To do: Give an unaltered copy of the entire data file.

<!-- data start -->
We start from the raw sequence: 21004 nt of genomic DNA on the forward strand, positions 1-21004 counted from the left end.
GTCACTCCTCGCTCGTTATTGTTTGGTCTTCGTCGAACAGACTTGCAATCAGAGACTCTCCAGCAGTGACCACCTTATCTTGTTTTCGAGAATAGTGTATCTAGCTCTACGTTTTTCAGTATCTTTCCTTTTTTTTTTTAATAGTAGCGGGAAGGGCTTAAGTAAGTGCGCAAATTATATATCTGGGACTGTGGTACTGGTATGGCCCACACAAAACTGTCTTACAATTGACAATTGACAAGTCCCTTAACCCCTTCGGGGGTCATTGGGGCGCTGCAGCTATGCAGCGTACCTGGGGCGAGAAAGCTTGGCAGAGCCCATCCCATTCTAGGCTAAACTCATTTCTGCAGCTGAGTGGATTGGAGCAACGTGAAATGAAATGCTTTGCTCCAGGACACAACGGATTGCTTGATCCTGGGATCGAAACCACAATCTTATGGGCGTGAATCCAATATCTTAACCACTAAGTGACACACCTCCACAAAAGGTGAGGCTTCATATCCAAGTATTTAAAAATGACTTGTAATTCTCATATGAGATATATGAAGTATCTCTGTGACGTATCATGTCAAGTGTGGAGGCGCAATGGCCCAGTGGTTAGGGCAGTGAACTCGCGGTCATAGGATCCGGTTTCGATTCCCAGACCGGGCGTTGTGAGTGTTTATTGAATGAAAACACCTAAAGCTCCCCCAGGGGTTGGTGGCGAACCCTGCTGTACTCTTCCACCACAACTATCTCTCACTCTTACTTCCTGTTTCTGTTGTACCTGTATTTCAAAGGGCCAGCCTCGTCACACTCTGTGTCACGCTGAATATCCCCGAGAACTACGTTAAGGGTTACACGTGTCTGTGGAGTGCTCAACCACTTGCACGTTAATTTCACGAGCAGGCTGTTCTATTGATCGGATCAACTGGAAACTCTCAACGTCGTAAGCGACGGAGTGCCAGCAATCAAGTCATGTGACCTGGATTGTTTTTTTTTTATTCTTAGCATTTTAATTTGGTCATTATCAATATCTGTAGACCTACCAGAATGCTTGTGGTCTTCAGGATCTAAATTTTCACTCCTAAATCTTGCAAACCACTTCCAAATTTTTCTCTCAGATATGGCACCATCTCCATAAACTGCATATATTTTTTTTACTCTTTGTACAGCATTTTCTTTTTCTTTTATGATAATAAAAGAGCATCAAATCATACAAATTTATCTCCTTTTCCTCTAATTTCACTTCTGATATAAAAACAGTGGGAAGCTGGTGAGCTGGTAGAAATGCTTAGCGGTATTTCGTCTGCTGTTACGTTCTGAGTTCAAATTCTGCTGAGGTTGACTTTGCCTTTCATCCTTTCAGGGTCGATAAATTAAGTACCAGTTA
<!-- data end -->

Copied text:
We start from the raw sequence: 21004 nt of genomic DNA on the forward strand, positions 1-21004 counted from the left end.
GTCACTCCTCGCTCGTTATTGTTTGGTCTTCGTCGAACAGACTTGCAATCAGAGACTCTCCAGCAGTGACCACCTTATCTTGTTTTCGAGAATAGTGTATCTAGCTCTACGTTTTTCAGTATCTTTCCTTTTTTTTTTTAATAGTAGCGGGAAGGGCTTAAGTAAGTGCGCAAATTATATATCTGGGACTGTGGTACTGGTATGGCCCACACAAAACTGTCTTACAATTGACAATTGACAAGTCCCTTAACCCCTTCGGGGGTCATTGGGGCGCTGCAGCTATGCAGCGTACCTGGGGCGAGAAAGCTTGGCAGAGCCCATCCCATTCTAGGCTAAACTCATTTCTGCAGCTGAGTGGATTGGAGCAACGTGAAATGAAATGCTTTGCTCCAGGACACAACGGATTGCTTGATCCTGGGATCGAAACCACAATCTTATGGGCGTGAATCCAATATCTTAACCACTAAGTGACACACCTCCACAAAAGGTGAGGCTTCATATCCAAGTATTTAAAAATGACTTGTAATTCTCATATGAGATATATGAAGTATCTCTGTGACGTATCATGTCAAGTGTGGAGGCGCAATGGCCCAGTGGTTAGGGCAGTGAACTCGCGGTCATAGGATCCGGTTTCGATTCCCAGACCGGGCGTTGTGAGTGTTTATTGAATGAAAACACCTAAAGCTCCCCCAGGGGTTGGTGGCGAACCCTGCTGTACTCTTCCACCACAACTATCTCTCACTCTTACTTCCTGTTTCTGTTGTACCTGTATTTCAAAGGGCCAGCCTCGTCACACTCTGTGTCACGCTGAATATCCCCGAGAACTACGTTAAGGGTTACACGTGTCTGTGGAGTGCTCAACCACTTGCACGTTAATTTCACGAGCAGGCTGTTCTATTGATCGGATCAACTGGAAACTCTCAACGTCGTAAGCGACGGAGTGCCAGCAATCAAGTCATGTGACCTGGATTGTTTTTTTTTTATTCTTAGCATTTTAATTTGGTCATTATCAATATCTGTAGACCTACCAGAATGCTTGTGGTCTTCAGGATCTAAATTTTCACTCCTAAATCTTGCAAACCACTTCCAAATTTTTCTCTCAGATATGGCACCATCTCCATAAACTGCATATATTTTTTTTACTCTTTGTACAGCATTTTCTTTTTCTTTTATGATAATAAAAGAGCATCAAATCATACAAATTTATCTCCTTTTCCTCTAATTTCACTTCTGATATAAAAACAGTGGGAAGCTGGTGAGCTGGTAGAAATGCTTAGCGGTATTTCGTCTGCTGTTACGTTCTGAGTTCAAATTCTGCTGAGGTTGACTTTGCCTTTCATCCTTTCAGGGTCGATAAATTAAGTACCAGTTA